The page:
An advocacy group is suing the Department of Homeland Security to release details about every time U.S. border officers have searched travelers' electronic devices over the past five years.
According to documents filed Monday, the Knight First Amendment Institute has alleged that recent reporting by NBC News shows that U.S. border officers are acting unconstitutionally, violating both the First and Fourth amendments, by demanding that travelers present their cellphones for searches.
In an investigation published earlier this month, NBC News examined 25 cases where American citizens said that customs officers at airports and border crossings demanded that they hand over their phones and passwords, or unlock them. The practice increased substantially between 2015 and 2016, according to U.S. officials.
"Americans shouldn't have to permit this kind of fishing expedition into the most personal information that everyone carries around on their cell phones simply as a cost of traveling overseas," said Katie Fallow, a senior attorney at the Institute. "You want to have the right to speak freely and associate freely...without worrying about the government looking over your shoulder."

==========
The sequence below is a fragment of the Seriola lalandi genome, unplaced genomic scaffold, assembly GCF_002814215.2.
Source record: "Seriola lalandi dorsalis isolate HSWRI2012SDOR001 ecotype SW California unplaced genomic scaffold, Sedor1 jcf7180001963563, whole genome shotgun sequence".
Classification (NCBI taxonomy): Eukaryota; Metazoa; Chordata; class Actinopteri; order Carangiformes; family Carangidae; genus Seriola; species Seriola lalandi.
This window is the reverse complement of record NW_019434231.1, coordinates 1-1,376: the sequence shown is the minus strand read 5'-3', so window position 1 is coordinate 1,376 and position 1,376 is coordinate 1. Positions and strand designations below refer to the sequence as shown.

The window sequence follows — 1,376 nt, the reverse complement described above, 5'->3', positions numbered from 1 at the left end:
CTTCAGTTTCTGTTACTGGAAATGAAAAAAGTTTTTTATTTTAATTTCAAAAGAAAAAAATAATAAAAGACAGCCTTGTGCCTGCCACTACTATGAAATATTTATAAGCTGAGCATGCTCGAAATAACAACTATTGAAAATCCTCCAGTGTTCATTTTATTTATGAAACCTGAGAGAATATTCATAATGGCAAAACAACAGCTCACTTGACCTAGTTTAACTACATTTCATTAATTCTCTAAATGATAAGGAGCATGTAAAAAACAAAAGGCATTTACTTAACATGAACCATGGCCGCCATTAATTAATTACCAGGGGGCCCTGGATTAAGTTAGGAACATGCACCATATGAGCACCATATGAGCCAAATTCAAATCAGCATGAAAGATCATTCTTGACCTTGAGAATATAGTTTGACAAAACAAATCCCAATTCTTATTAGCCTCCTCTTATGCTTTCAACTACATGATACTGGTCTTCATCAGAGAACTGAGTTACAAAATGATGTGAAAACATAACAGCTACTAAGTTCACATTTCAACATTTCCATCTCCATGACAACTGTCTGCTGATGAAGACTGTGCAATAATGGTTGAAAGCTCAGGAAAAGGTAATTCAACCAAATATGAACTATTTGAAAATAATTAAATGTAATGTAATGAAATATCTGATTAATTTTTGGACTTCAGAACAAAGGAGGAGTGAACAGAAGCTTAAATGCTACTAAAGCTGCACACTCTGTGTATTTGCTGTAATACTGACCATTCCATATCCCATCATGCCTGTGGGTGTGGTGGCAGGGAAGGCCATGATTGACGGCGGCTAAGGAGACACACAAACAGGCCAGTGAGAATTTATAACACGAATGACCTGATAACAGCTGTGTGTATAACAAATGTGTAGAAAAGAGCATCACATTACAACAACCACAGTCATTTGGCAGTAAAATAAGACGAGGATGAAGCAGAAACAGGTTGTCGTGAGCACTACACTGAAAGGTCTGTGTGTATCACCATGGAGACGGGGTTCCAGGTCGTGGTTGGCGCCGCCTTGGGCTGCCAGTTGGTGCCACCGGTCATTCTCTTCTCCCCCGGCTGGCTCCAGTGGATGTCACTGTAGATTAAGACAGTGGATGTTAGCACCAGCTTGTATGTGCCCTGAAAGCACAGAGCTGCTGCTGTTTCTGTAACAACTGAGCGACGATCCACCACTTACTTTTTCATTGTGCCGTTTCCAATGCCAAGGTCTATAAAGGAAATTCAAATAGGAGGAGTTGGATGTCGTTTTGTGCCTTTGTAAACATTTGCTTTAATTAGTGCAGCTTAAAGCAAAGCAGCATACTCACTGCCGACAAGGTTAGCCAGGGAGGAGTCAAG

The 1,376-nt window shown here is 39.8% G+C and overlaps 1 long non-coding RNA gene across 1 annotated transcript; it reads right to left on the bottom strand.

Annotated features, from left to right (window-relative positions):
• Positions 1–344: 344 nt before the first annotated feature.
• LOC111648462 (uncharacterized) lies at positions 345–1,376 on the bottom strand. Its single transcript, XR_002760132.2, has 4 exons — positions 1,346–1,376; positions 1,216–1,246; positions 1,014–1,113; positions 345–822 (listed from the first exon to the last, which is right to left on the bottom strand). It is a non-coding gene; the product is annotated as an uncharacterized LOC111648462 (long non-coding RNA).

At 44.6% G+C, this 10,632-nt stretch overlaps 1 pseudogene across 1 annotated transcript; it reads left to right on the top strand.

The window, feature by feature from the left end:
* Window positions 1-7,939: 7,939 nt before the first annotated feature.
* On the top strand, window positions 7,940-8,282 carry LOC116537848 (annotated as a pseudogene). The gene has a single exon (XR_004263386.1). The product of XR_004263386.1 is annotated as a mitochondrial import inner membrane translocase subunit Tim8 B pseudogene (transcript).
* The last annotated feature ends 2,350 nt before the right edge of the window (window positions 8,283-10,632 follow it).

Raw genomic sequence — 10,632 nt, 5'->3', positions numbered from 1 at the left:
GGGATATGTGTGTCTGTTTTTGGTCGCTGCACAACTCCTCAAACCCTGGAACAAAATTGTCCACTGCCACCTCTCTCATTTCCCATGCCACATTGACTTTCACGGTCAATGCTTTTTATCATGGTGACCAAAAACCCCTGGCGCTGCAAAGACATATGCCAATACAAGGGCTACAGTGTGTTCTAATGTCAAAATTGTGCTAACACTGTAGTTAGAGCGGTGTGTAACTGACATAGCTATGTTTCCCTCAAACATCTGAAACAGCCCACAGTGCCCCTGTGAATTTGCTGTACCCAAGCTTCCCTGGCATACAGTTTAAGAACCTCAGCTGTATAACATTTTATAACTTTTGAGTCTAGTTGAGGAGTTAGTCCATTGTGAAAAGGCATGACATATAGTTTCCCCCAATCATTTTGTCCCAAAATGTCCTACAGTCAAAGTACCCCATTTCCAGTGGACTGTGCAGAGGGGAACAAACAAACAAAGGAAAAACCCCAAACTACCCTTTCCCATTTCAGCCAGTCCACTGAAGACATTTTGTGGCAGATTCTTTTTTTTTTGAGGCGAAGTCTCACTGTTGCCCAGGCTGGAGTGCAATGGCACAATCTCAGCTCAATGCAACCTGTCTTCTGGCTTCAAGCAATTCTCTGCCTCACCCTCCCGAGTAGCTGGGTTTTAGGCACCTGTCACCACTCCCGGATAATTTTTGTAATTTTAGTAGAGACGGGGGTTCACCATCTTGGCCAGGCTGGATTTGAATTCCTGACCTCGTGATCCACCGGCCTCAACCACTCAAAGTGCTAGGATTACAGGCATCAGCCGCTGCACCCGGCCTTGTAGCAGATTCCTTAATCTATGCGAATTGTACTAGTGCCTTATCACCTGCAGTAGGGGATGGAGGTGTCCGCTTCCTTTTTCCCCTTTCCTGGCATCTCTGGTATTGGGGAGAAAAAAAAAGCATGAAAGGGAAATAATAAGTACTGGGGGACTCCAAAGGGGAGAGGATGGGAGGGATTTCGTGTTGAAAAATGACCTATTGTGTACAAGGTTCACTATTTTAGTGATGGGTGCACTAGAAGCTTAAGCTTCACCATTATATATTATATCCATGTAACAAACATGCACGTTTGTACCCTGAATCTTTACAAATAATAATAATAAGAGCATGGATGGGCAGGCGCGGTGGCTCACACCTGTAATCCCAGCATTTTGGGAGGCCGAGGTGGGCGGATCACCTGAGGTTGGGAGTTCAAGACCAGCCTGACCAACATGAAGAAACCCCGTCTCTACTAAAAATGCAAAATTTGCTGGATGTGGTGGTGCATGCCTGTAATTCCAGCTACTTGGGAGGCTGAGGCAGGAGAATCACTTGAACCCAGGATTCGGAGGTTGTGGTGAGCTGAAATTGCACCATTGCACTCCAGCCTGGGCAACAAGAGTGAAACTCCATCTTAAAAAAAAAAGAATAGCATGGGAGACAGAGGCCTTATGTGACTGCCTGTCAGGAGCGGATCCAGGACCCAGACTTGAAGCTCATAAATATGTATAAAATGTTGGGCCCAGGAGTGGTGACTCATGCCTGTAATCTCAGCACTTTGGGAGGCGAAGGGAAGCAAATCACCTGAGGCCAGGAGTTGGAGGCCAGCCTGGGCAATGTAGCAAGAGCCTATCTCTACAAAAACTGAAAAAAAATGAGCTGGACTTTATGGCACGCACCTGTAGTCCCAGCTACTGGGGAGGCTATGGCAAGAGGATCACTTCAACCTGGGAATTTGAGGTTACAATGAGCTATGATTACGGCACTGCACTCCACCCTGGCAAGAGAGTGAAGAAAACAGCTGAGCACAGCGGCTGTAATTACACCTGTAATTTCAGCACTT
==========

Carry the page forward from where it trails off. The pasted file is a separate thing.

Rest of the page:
The First Amendment Institute asked the Washington, D.C. federal District Court to force DHS to hand over data in a series of expedited Freedom of Information Act requests.
Most of the people who told NBC News that their phones had been searched were Muslim — 23 out of 25. All of them are U.S. citizens with U.S. passports.
"We need the information to assess whether their actions are justified," said Fallow.
A spokesperson for Customs and Border Protection, which is part of DHS and conducts the searches, told NBC News that CBP "firmly denies any accusations of racially profiling travelers based on nationality, race, sex, religion, faith, or spiritual beliefs."
CBP said any increase in searches occurred because of a change in threat inrformation. "Over the past few years, CBP has adapted and adjusted to align with current threat information, which is based on intelligence. As the threat landscape changes, so does CBP."
Earlier this month, the Electronic Freedom Foundation filed a brief to the Fourth Circuit court, arguing the border officers should need a warrant before searching travelers' cell phones.
Sophia Cope, an attorney at EFF, said the cellphone searches "implicate all Americans. … They might start to do that with Muslims, but ultimately they're moving toward being able to do that [digital search] with all Americans coming home from abroad."
A spokesperson for DHS said that "as a matter of policy, DHS does not comment on pending litigation." CBP also declined to comment on the suit.